How to Win an Argument Every Time, Why You Should Not, & What it Means for Education

Amid my ongoing research on the use of visuals and infographics to communicate knowledge online, I came across a new infographic called “How to Win an Argument Every Time.” I first saw the infographic on Pinterest, but I eventually tracked it down as part of a larger article on the subject. Yet, in this digital age, bits of our writing and messages, especially when they are in visual form, frequently get pulled out of context, shared, remixed, and re-interpreted. Consider the implications. I’d like to use this article as a platform to write about how to win an argument every time, why you should not, and (as people come to expect on this blog) what it means for education.

Not in the original article, but in another article that reused the infograhic (it is licensed creative commons), the author sets the context as the workplace when there is often a battle for ideas, and how it is important to be able to make your case. Yet, even in the first few paragraphs, the author shares an incredibly important and wise clarification.

Even if you are the boss, there are times when everyone will benefit from you backing down and accepting when you’re wrong. But when you’re right, you need to make sure your point of view is heard.

Within the infographic, it is all about the steps to building rapport and persuasion, advice that is supported in many studies: ask them to share their thought and listen, make eye contact, restate what you hear to show that you are listening and clarify your understanding, subtly mirror body language, build common ground by relating. Then it goes on to share the best strategies for sharing a convincing argument, again drawing from strategies often referenced in the research on persuasion and negotiation tactics.

It is a fine infographic. It draws from some good sources, cites those sources, chunks the content in a few logical categories, uses visuals judiciously and effectively, and even does it under a creative commons license. What is not to like about that? In fact, I do like and appreciate the visual.

Nonetheless, coming across this infographic on Pinterest, separated from its original context, created a good opportunity for me to consider an aspect of life and learning in a digital and connected age, one that finds its way into our schools and classrooms. As such, I offer three considerations:

De-contextualized Debates and Amplifying Tribalistic Tendencies

First, it is wise for us to recognize this dynamic of communication in the digital age. Too often, I see intense debates and disagreements both online and in learning organizations that can be traced back to de-contextualized messages. Consider this social media example.

  1. Someone Tweets a message within a given context.
  2. Others read it without awareness of that context.
  3. As such it is misinterpreted.
  4. False accusations and assumptions ensue.
  5. The message gets shared and further torn from its original context.
  6. Any search for the facts, the truth, or deep understanding is sacrificed at the altar of tribalist tendencies.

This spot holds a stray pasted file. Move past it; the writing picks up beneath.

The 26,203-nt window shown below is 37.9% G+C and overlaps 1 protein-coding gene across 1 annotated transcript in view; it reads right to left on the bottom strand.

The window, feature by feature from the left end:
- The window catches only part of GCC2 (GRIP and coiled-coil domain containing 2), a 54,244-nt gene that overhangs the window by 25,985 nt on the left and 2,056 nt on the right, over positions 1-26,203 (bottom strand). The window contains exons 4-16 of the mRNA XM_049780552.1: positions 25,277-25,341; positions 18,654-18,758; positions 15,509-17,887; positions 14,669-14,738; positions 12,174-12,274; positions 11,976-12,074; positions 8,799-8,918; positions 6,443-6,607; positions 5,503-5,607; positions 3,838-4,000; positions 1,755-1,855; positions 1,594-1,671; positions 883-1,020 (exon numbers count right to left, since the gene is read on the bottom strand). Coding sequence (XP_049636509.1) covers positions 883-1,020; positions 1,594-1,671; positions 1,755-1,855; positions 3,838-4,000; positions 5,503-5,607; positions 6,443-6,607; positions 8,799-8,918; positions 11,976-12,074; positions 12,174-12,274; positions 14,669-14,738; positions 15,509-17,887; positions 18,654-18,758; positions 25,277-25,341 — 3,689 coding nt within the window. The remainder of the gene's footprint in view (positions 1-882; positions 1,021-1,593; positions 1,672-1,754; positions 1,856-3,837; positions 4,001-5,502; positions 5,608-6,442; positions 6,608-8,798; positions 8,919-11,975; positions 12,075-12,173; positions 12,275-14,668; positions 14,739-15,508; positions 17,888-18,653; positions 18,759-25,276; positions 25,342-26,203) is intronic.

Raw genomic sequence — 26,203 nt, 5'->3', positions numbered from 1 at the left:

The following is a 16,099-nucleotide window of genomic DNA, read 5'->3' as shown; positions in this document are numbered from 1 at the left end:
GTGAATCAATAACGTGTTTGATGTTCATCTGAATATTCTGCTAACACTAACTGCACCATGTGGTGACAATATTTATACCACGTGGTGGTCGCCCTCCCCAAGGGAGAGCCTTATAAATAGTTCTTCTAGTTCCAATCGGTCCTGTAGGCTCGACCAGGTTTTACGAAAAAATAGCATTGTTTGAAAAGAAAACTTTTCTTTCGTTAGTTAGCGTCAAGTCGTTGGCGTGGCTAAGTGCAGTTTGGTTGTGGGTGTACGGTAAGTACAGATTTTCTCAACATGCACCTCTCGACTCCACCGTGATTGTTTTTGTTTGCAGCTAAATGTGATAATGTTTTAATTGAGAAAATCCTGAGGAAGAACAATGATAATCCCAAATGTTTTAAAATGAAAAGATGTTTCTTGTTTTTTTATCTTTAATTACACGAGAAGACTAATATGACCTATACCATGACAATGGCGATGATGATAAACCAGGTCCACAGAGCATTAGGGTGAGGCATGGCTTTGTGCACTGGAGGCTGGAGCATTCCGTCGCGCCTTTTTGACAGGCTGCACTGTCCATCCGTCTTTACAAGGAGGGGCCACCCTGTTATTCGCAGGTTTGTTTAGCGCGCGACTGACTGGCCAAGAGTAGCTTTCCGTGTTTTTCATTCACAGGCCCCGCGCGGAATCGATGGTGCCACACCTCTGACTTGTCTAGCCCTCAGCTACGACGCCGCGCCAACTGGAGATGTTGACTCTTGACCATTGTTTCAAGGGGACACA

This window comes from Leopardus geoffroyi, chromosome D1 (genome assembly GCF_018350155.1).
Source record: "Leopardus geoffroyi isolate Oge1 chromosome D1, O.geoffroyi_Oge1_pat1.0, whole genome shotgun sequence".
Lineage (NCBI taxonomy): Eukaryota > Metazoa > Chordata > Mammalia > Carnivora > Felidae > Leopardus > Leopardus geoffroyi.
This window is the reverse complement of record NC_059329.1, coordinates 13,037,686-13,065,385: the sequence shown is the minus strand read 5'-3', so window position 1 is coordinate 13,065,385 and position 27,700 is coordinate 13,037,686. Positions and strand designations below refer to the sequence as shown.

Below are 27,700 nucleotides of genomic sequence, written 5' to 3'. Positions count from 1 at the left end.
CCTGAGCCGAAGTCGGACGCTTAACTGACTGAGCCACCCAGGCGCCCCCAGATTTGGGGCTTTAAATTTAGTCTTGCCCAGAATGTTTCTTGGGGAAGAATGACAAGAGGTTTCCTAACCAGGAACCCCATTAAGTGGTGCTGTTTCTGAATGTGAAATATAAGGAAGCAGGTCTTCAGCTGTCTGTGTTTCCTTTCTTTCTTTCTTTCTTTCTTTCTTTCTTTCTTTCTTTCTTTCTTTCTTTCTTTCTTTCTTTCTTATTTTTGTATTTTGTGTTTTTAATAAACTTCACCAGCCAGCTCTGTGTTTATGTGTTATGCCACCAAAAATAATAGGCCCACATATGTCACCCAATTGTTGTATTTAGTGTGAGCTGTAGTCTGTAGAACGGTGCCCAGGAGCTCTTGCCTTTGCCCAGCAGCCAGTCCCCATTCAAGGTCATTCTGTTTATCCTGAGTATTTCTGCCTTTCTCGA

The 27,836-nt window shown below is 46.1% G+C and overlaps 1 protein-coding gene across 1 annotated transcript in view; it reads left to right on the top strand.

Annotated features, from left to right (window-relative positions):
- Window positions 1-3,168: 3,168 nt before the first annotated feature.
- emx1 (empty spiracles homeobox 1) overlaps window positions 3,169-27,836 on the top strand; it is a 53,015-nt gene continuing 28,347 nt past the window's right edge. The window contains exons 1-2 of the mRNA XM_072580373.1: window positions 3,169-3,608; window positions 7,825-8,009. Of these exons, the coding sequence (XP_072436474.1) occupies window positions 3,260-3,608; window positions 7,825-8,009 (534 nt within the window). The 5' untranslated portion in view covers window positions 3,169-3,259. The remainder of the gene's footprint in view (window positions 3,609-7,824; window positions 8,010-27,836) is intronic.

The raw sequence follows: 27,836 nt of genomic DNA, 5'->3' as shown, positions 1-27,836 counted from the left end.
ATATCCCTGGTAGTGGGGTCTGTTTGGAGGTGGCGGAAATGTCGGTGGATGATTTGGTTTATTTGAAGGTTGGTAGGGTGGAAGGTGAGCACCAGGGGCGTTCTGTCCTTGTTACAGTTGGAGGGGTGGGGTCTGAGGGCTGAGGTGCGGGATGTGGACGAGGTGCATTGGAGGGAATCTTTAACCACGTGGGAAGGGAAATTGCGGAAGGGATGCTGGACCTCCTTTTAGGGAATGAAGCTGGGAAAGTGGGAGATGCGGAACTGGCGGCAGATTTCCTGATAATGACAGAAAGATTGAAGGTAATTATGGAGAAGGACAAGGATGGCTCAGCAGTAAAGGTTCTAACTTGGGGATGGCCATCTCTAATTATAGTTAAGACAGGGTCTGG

7. The conversation turns into a series of partisan or tribalist bumper sticker statements to deepen personal convictions and do little or nothing to surface truth or valuable insight.

The alternative is for each of us, as we encounter these discourses at various phases of their lifespan, choose to seek understanding and context. That is part of being truly literate in a digital age, and it is not a skill that we master and then tuck away for occasional use. It is something that we must persistently pursue with each new discourse and interaction. It is an important digital habitus.

The Infographic Principles Have Even More Noble Uses

Many of the “strategies” or tactics” in the infographic are quite valuable in communication, but they are not just tools for winning an argument. They are also tools for seeking genuine understanding, building positive relationships, and seeking both wisdom and truth. It is fine to talk about how to win an argument. Rhetoric has been a valued part of education for a very long time, and it plays an important role in life and society. Yet, there is what I like to call wild rhetoric and domesticated rhetoric. Wild rhetoric is drunk with self-interest and wild passions more than anything else. My apologies for mixing metaphors, but domesticated rhetoric is sober, tame, and taught to serve a greater and more noble purpose.

The Most Important Goal is Not Winning the Argument

Third, and this relates to the content of the infographic, it is not good to win arguments every time. As much as I value the article and the infographic, and as much as I took a little time to track down the context for the infographic, the title focuses our attention on trying to win the argument every time. I disagree, and not just in situations where we recognize that we are wrong. Sometimes we are completely convinced that we are right, but we are not. To win would take us and others further away from the objective truth or the wisest course of action. I contend that the pursuit of such an approach, while we will never do it fully or perfectly, is an important part of civil discourse, the cultivation of wisdom, much needed leadership, and actual progress. If truth matters and we value wisdom in the modern world, then skill in rhetoric must always be paired with humility and a love for that which is wise, true, beautiful, and good.